Inn goes on the auction block

Thursday June 7, 2012

LENOX - The historic Cornell Inn, a property that dates back to 1777, is being auctioned online by the failing German bank that acquired it in 2010.

The three-day event on the site is believed to be the first time a Berkshire County lodging site is attempting to be sold, eBay style, to the highest bidder, said Robert Romeo, owner of Century 21 Franklin Street Associates.

While Romeo first marketed the 28-room, three-building inn for an initial asking price of $3.9 million in 2008 - later reduced to $3.5 million - the minimum bid for the online auction is $425,000.

According to Darren Foster, a vice president at's office in Newport Beach, Calif., the final selling price of the property - which went through foreclosure before the private Metro Funding Corp. bank based in New Jersey purchased it - may remain undisclosed for a time if the auction is successful.

As of late Wednesday night, a bidder had offered $725,000. The property's assessed value is $1,733,300, Town Hall records showed.

Lance Fyfe, 40, the current innkeeper, grew up in Richmond and has 24 years of experience in the hospitality industry at numerous Berkshire establishments, including Eastover, Cranwell Resort, Kimball Farms, Jiminy Peak and Kripalu. He has been improving the cash flow at the Cornell by cutting rates and offering $99-a-night, pre-season specials.

Having been promoted from chef to manager in late March, Fyfe has been working to boost the bottom line; annual losses have been reported as more than $100,000 last year under the previous local manager.

In an interview with The Eagle on Wednesday, Fyfe emphasized that the inn will not leave reservation holders high and dry this summer and fall, no matter the outcome of the auction effort. He said he had only learned about the planned Internet sale of the inn last week.

He's taking reservations for coming months, offering rates from $180 to $300 for high season with a two-night weekend minimum stay.

"I assume whoever buys the place would at least be smart enough to stay open all the way through fall foliage," said Fyfe, who employs a staff of 12, all but three of whom are parttimers. He lives on the third floor of the Main House.

"I love it here, it's a great location, really nice," said Fyfe. But in the last several years, he said, only June through August have been profitable.

Three or four potential buyers have surfaced recently, according to Fyfe. One is from New York City, who would retire and live at the inn. Another is from Texas, who would retain the current staff, and there has been local interest as well, he added.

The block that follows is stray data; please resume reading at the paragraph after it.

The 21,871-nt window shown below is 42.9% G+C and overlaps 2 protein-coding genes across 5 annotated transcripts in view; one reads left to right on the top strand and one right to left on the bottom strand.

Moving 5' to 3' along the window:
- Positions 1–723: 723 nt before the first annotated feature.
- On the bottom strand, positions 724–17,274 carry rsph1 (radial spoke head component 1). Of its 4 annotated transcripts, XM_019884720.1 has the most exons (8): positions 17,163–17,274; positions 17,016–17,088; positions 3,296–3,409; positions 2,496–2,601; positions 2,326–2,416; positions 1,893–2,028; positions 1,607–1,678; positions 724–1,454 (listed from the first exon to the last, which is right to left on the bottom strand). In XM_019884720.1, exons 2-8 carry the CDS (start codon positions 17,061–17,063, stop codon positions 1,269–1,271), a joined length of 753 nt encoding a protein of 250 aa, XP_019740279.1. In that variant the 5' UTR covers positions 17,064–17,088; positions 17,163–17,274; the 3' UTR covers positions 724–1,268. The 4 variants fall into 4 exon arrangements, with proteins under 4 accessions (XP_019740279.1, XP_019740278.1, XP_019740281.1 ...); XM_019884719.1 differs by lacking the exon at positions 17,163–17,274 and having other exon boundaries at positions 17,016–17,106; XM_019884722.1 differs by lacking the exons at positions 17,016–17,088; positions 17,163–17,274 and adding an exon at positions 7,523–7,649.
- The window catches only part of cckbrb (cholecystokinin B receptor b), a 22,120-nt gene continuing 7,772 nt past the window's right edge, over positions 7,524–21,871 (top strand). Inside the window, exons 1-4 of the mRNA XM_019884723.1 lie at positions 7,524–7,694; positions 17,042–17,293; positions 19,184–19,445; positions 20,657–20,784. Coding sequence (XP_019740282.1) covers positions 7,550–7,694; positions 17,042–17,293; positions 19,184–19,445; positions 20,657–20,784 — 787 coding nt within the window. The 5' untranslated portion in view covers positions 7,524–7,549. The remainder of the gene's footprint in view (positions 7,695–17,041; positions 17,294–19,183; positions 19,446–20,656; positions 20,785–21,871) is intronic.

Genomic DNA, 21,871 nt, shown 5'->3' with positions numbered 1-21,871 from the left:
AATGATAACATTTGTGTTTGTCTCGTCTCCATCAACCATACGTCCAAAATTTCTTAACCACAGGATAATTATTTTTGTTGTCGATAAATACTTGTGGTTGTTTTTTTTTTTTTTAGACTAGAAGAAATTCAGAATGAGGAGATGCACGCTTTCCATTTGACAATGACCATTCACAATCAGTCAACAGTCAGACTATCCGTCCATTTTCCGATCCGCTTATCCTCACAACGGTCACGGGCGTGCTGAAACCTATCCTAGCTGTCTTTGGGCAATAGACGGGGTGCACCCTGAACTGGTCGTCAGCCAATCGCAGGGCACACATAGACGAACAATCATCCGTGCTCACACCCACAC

Whatever price a successful bidder might pay before the auction concludes at 3 p. m. today, structural upgrades and renovations to the property - believed to total as much as $1 million - would be required over time.

Also still to be resolved is a debt of $ 680,000 in unpaid state taxes. The property is current on its local taxes.

The debt stems from previous owners, Billie and Doug McLaughlin, who abandoned the property without advance notice in September 2009, leaving fall-foliage tourists who had booked rooms out of deposit money and with no place to stay.

The property at 203 Main St. is at the foot of Kennedy Park and on the northern gateway to the historic downtown village.

It has had a complex history of successive ownerships and managers since then.

After it was acquired by Metro Fund, a private bank based in New Jersey, the new owners hired Israeli tourism entrepreneur Eiran Gazit to manage the inn and restore its tattered reputation.

But in late 2010, the inn was sold to the German bank WestLB. AG, a commercial bank based in Dusseldorf, Germany, partly owned by the German state of North Rhine-Westphalia, which has now approved a law to split up and wind down the troubled bank by order of the European Union. The EU had bailed out the bank during the 2008 global financial meltdown.

Trimont Realty Corp., based in Atlanta, has been managing the property for the German institution, while the inn's operation has been run by Lodging Unlimited Inc., based in Chicago. The real estate firm Grubb and Ellis, based in Atlanta, arranged for the online auction.

Executives of Trimont, Lodging Unlimited, and Grubb and Ellis - all contacted by The Eagle - either did not return calls or declined comment on Wednesday.


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